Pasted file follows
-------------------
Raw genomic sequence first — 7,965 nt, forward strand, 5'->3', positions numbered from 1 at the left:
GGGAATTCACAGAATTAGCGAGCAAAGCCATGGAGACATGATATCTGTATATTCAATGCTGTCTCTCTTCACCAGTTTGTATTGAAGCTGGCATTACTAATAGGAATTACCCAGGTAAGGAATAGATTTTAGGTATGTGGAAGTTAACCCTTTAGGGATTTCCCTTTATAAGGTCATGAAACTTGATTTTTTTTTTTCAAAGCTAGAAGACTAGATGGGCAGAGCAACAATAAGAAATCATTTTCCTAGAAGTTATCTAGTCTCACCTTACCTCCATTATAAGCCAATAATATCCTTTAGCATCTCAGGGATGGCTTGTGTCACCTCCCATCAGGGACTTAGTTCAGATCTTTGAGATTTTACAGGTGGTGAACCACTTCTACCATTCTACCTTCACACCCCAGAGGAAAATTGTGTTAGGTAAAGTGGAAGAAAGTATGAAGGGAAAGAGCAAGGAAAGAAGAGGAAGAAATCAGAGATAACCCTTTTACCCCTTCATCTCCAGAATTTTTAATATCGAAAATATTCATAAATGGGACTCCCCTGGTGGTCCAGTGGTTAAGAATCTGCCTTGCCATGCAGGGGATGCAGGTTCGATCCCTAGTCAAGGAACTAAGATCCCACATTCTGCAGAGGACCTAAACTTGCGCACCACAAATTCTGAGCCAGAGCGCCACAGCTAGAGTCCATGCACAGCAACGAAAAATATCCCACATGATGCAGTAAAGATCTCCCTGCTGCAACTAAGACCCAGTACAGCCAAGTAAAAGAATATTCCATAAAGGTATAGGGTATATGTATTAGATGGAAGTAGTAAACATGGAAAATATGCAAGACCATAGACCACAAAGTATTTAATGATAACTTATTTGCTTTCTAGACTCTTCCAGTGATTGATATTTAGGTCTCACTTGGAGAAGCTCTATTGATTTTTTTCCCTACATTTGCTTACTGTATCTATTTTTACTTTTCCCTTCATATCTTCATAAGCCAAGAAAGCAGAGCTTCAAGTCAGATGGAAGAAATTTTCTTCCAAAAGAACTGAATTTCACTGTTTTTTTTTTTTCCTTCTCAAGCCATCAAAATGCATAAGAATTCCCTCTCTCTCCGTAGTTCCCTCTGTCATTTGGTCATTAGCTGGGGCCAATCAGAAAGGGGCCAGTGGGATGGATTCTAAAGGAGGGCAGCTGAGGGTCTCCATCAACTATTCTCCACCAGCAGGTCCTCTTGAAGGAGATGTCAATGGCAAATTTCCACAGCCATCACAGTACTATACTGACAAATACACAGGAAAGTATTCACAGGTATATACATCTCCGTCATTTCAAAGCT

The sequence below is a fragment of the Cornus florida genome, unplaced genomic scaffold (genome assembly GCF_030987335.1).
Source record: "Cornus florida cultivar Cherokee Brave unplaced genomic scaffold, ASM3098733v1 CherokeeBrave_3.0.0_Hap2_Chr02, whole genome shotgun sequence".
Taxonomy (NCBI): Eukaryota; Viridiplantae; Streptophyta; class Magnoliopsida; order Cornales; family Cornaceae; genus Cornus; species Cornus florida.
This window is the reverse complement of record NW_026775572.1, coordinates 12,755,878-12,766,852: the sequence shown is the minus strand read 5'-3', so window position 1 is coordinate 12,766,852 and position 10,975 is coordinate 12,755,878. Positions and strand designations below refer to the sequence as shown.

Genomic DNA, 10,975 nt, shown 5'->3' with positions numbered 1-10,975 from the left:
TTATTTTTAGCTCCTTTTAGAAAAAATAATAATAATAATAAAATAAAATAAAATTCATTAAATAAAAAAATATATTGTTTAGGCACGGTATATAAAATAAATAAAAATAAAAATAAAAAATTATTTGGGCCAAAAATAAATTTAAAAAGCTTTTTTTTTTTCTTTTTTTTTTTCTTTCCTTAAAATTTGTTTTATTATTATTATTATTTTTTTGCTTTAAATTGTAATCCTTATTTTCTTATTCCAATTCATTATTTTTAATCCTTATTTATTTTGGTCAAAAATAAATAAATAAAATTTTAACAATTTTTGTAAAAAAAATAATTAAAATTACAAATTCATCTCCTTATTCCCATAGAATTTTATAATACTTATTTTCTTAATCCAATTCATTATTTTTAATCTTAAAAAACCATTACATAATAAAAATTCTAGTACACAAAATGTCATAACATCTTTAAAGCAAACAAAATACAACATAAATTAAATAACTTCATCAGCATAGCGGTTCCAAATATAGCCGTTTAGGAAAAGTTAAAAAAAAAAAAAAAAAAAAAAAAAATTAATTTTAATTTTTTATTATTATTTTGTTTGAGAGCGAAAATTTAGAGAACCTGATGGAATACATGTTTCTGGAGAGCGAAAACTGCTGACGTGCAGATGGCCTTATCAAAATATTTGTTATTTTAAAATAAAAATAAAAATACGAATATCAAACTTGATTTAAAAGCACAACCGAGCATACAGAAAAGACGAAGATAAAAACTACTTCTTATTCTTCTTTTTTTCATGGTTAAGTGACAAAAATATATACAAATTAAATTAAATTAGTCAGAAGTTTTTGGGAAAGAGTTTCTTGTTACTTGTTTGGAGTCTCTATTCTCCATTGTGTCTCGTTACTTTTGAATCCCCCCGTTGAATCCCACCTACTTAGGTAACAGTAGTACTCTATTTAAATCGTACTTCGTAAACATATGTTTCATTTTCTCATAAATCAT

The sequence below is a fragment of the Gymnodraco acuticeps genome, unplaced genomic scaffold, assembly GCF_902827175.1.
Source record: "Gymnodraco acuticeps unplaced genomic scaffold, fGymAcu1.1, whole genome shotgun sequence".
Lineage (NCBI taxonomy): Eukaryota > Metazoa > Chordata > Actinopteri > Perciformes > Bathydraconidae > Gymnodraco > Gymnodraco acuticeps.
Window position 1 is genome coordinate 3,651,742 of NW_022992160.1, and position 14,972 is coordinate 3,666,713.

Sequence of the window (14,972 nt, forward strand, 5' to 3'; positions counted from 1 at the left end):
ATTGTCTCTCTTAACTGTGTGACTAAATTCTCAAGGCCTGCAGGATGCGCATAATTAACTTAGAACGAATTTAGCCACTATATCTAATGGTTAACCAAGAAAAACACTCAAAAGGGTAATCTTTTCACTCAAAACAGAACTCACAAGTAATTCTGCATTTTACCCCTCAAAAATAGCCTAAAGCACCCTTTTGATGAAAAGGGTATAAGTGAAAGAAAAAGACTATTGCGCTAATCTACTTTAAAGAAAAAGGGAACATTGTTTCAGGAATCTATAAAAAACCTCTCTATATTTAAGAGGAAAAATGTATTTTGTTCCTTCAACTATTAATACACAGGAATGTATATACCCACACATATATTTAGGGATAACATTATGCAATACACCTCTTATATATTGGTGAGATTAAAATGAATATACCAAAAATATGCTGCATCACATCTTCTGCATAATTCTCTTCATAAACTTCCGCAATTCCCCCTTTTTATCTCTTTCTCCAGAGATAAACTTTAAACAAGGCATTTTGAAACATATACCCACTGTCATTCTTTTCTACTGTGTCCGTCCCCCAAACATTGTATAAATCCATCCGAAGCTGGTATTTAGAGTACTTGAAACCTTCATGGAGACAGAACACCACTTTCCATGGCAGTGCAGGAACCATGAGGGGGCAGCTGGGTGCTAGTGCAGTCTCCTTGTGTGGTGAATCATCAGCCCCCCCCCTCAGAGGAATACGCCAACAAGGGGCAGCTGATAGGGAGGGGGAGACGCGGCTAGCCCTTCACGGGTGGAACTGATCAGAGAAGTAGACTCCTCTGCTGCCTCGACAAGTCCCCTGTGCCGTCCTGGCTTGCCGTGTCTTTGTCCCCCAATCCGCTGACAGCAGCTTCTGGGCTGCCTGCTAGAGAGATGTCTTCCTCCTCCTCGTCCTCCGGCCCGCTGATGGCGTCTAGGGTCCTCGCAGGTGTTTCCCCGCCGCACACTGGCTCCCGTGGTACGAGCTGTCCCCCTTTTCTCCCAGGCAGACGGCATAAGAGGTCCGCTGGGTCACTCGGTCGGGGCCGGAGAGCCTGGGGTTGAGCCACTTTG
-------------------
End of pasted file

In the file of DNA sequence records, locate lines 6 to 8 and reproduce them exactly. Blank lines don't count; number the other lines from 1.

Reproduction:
This window is the reverse complement of record NW_026775572.1, coordinates 12,755,878-12,766,852: the sequence shown is the minus strand read 5'-3', so window position 1 is coordinate 12,766,852 and position 10,975 is coordinate 12,755,878. Positions and strand designations below refer to the sequence as shown.

Genomic DNA, 10,975 nt, shown 5'->3' with positions numbered 1-10,975 from the left:
TTATTTTTAGCTCCTTTTAGAAAAAATAATAATAATAATAAAATAAAATAAAATTCATTAAATAAAAAAATATATTGTTTAGGCACGGTATATAAAATAAATAAAAATAAAAATAAAAAATTATTTGGGCCAAAAATAAATTTAAAAAGCTTTTTTTTTTTCTTTTTTTTTTTCTTTCCTTAAAATTTGTTTTATTATTATTATTATTTTTTTGCTTTAAATTGTAATCCTTATTTTCTTATTCCAATTCATTATTTTTAATCCTTATTTATTTTGGTCAAAAATAAATAAATAAAATTTTAACAATTTTTGTAAAAAAAATAATTAAAATTACAAATTCATCTCCTTATTCCCATAGAATTTTATAATACTTATTTTCTTAATCCAATTCATTATTTTTAATCTTAAAAAACCATTACATAATAAAAATTCTAGTACACAAAATGTCATAACATCTTTAAAGCAAACAAAATACAACATAAATTAAATAACTTCATCAGCATAGCGGTTCCAAATATAGCCGTTTAGGAAAAGTTAAAAAAAAAAAAAAAAAAAAAAAAAATTAATTTTAATTTTTTATTATTATTTTGTTTGAGAGCGAAAATTTAGAGAACCTGATGGAATACATGTTTCTGGAGAGCGAAAACTGCTGACGTGCAGATGGCCTTATCAAAATATTTGTTATTTTAAAATAAAAATAAAAATACGAATATCAAACTTGATTTAAAAGCACAACCGAGCATACAGAAAAGACGAAGATAAAAACTACTTCTTATTCTTCTTTTTTTCATGGTTAAGTGACAAAAATATATACAAATTAAATTAAATTAGTCAGAAGTTTTTGGGAAAGAGTTTCTTGTTACTTGTTTGGAGTCTCTATTCTCCATTGTGTCTCGTTACTTTTGAATCCCCCCGTTGAATCCCACCTACTTAGGTAACAGTAGTACTCTATTTAAATCGTACTTCGTAAACATATGTTTCATTTTCTCATAAATCAT